Union Pacific/Southern Pacific Merger: Impact on Shippers

Article excerpt

INTRODUCTION

Since merging with Southern Pacific, Union Pacific Railroad has been in the news. Headlines, such as "Union Pacific Says its Network Jammed" and "Local Businesses Steamed over Union Pacific Backlog," tell a tale of congested rail yards, late shipments, missing rail cars, neglected customers and overall poor service. As "Union Pacific's Problems Continue," other headlines, like "Union Pacific Faces Undoing Part of Merger" and "Union Pacific Reports to Feds on Service Meltdown," suggest shipper and federal responses to post-merger service problems. These responses have included diversion of traffic to motor carriers and requiring submission of weekly service reports to the U. S. government, as well as talk of dismantling the merger, opening up access to UP tracks, and even railroad re-regulation. Some shippers are also laying their own tracks (Machalaba 1998a).

The purpose of this paper is to report results of a recent survey of shippers on the UP/SP railroad merger. The second and third sections briefly describe the merger and market area surveyed-Reno/Sparks, Nevada. Then, the fourth and fifth sections outline research methods and present statistical results, respectively. Finally, the paper closes with a discussion on implications of the results for transportation management.

The Merger

Union Pacific (UP) has sought control of Southern Pacific (SP) since the dawn of this century. In 1901, UP gained financial control of the Southern Pacific holding company which, in turn, had control of both SP and the Central Pacific (CP) railroads. (On May 10, 1869, UP and CP linked together near Ogden, Utah to form the first transcontinental railroad in North America.) But, in 1912, the U.S. Supreme Court instructed UP to relinquish its 46 percent stake in SP. SP and CP merged in 1959 (Wilner 1997).

On July 3, 1996, the Surface Transportation Board (STB) approved the UP/SP railroad merger. This made UP the largest railroad in the USA, with over 31,000 miles of track in 25 states. UP and Burlington Northern/Santa Fe (BNSF) now control 90 percent of all rail freight in the West. STB approval of the merger came with conditions. One potentially important condition for shippers involves the trackage rights granted to BNSF on all "two-to-one" lanes, i.e. lanes formerly served by both UP and SP (Burke 1996).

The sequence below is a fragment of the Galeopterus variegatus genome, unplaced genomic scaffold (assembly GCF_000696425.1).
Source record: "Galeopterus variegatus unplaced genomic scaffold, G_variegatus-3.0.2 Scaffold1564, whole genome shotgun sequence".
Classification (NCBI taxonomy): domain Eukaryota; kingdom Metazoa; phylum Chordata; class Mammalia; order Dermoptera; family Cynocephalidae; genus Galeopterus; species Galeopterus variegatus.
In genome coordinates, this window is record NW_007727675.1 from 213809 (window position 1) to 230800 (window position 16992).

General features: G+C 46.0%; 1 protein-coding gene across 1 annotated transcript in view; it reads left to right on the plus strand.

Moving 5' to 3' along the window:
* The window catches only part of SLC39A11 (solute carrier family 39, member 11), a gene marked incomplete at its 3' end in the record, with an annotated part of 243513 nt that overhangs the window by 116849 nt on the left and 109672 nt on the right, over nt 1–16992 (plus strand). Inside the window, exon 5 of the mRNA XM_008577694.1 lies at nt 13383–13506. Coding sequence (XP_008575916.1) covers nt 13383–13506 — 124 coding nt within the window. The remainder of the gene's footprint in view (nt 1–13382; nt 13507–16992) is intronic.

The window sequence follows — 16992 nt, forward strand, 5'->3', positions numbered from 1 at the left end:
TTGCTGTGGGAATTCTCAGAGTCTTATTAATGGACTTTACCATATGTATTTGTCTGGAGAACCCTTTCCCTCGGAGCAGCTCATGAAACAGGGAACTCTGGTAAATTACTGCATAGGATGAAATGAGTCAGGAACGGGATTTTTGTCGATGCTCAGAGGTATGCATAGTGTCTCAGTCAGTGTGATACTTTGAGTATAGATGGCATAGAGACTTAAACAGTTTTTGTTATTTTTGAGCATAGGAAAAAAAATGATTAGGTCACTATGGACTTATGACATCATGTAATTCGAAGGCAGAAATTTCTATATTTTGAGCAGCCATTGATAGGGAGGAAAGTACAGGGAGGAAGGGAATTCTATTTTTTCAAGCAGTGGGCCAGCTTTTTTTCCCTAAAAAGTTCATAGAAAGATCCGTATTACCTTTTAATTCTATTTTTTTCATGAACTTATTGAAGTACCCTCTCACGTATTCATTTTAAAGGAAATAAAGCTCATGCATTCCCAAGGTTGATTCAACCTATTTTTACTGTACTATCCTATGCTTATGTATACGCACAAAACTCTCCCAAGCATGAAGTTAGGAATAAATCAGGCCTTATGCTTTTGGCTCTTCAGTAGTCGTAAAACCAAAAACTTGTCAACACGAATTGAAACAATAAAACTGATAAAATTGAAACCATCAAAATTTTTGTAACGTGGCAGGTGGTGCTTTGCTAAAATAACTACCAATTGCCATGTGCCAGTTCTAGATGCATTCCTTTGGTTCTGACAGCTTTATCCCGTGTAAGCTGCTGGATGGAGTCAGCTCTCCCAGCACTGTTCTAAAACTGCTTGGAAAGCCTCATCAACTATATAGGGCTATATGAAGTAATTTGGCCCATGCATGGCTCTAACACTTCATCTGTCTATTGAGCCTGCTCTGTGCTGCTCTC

Despite STB conditions, the merger was opposed by several groups, including the National Industrial Transportation League (NITL). The NITL is the nation's largest shipper group.. According to Bradley (1995): "Shippers worry that the (UP/SP) merger will lead to reduced service-partly as a result of possible line abandon-ments--and higher rates." The merger was also opposed by the Coalition for Competitive Rail Transportation and the United States Justice Department.

Before the merger, UP and SP operated a large number of parallel lines. The consolidation of parallel lines under one railroad affords an opportunity to route faster intermodal trains over one line and slower (e.g. coal) trains over the other (Bradley 1997). Indeed, the UP/SP merger application promised shippers faster TOFC/COFC movement between Chicago and both Northern and Southern California (Wilner 1997). Faster movement of freight is a form of improved service to shippers.

Consolidation of parallel lines, creating-two-to-one lanes, can also eliminate competition and reduce incentives the remaining railroad has to improve its service to shippers. In the UP/SP merger, there were more than 130 two-to-one points (Wilner 1998). This concern-that a parallel or side-by-side merger will eliminate competition and result in worse service-has been confirmed in a prior shipper survey (Anon. 1978).

Reno/Sparks

The railroad created Reno, Nevada. CP entered Northern Nevada from the West in early 1868. Since the transcontinental railroad was to be routed along the Truckee River, towns such as Reno and Verdi emerged in the Spring of 1868 (Miluck 1994). …